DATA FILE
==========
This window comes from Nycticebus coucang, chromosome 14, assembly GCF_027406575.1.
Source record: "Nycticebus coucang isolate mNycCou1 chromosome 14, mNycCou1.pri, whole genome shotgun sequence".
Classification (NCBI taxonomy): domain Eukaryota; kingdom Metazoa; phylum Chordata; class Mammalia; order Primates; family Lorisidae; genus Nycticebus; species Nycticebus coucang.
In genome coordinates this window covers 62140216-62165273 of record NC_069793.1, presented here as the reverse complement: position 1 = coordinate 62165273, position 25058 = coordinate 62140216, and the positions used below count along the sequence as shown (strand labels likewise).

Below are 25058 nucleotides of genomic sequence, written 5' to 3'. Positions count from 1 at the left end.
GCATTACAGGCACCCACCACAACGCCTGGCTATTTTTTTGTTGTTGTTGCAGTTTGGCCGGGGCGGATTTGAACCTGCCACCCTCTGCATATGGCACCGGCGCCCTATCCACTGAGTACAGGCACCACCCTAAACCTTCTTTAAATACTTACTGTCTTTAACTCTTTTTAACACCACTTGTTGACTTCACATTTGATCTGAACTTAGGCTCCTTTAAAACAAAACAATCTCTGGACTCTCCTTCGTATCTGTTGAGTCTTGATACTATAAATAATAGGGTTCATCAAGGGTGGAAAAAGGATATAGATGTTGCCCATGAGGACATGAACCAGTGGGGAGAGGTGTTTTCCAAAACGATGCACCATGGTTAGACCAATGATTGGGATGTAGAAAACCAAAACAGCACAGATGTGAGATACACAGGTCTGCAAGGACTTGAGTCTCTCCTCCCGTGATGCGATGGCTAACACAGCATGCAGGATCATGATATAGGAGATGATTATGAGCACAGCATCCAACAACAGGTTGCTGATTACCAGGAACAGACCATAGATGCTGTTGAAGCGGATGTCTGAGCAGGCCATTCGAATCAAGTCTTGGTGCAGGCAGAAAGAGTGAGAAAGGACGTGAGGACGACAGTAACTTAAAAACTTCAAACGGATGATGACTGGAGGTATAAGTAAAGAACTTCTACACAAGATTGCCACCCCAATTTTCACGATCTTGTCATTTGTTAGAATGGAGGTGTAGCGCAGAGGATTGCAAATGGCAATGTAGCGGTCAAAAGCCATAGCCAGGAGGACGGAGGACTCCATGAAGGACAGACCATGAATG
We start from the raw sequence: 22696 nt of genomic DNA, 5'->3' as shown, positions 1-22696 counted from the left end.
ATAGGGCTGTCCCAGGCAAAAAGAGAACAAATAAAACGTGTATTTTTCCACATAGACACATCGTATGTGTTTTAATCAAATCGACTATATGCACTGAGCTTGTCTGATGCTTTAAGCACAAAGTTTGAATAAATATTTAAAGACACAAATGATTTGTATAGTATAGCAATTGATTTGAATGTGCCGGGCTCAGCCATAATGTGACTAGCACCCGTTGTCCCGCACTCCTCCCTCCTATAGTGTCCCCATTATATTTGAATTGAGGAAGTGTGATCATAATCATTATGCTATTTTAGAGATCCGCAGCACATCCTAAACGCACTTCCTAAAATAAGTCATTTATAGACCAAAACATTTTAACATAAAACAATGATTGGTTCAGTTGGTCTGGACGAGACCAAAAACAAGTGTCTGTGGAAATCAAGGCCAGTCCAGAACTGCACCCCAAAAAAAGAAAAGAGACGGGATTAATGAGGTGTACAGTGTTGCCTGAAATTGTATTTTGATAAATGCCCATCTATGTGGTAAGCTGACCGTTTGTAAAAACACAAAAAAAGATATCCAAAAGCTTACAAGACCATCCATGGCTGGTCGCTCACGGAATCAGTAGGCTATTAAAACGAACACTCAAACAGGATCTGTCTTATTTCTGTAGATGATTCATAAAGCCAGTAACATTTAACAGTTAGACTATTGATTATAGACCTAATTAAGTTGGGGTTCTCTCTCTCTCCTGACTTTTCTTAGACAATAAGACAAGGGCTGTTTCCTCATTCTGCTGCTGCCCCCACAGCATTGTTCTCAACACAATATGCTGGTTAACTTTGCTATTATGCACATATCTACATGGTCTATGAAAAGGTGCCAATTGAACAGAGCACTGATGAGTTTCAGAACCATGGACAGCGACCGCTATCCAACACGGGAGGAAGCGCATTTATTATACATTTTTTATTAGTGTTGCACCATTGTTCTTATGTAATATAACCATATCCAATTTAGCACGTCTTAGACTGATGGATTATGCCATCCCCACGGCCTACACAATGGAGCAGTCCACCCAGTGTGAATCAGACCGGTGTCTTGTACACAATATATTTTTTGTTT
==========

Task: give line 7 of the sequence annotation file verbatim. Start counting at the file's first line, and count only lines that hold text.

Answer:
We start from the raw sequence: 22696 nt of genomic DNA, 5'->3' as shown, positions 1-22696 counted from the left end.